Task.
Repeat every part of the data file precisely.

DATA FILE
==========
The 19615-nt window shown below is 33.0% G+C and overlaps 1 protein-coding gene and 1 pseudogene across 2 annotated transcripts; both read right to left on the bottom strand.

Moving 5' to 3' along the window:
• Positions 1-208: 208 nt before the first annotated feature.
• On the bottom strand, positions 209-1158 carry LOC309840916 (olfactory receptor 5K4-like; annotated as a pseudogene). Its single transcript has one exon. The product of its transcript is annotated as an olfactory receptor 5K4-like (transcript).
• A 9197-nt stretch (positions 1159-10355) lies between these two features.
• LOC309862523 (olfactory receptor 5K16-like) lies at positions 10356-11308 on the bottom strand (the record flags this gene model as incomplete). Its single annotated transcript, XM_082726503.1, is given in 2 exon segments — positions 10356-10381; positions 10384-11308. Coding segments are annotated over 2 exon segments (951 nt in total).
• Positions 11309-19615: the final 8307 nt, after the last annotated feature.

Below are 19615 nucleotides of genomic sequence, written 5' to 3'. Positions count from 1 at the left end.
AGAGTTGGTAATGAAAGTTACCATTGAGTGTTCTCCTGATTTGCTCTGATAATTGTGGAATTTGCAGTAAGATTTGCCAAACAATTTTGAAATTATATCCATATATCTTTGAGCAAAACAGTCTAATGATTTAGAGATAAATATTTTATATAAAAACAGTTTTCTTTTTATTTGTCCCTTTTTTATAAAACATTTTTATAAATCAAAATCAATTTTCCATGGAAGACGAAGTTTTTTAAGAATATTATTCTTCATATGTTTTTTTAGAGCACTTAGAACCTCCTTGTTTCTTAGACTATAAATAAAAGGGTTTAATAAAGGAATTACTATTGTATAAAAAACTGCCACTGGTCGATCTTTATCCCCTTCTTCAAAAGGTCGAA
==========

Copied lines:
The 19615-nt window shown below is 33.0% G+C and overlaps 1 protein-coding gene and 1 pseudogene across 2 annotated transcripts; both read right to left on the bottom strand.

Moving 5' to 3' along the window:
• Positions 1-208: 208 nt before the first annotated feature.
• On the bottom strand, positions 209-1158 carry LOC309840916 (olfactory receptor 5K4-like; annotated as a pseudogene). Its single transcript has one exon. The product of its transcript is annotated as an olfactory receptor 5K4-like (transcript).
• A 9197-nt stretch (positions 1159-10355) lies between these two features.
• LOC309862523 (olfactory receptor 5K16-like) lies at positions 10356-11308 on the bottom strand (the record flags this gene model as incomplete). Its single annotated transcript, XM_082726503.1, is given in 2 exon segments — positions 10356-10381; positions 10384-11308. Coding segments are annotated over 2 exon segments (951 nt in total).
• Positions 11309-19615: the final 8307 nt, after the last annotated feature.

Below are 19615 nucleotides of genomic sequence, written 5' to 3'. Positions count from 1 at the left end.
AGAGTTGGTAATGAAAGTTACCATTGAGTGTTCTCCTGATTTGCTCTGATAATTGTGGAATTTGCAGTAAGATTTGCCAAACAATTTTGAAATTATATCCATATATCTTTGAGCAAAACAGTCTAATGATTTAGAGATAAATATTTTATATAAAAACAGTTTTCTTTTTATTTGTCCCTTTTTTATAAAACATTTTTATAAATCAAAATCAATTTTCCATGGAAGACGAAGTTTTTTAAGAATATTATTCTTCATATGTTTTTTTAGAGCACTTAGAACCTCCTTGTTTCTTAGACTATAAATAAAAGGGTTTAATAAAGGAATTACTATTGTATAAAAAACTGCCACTGGTCGATCTTTATCCCCTTCTTCAAAAGGTCGAA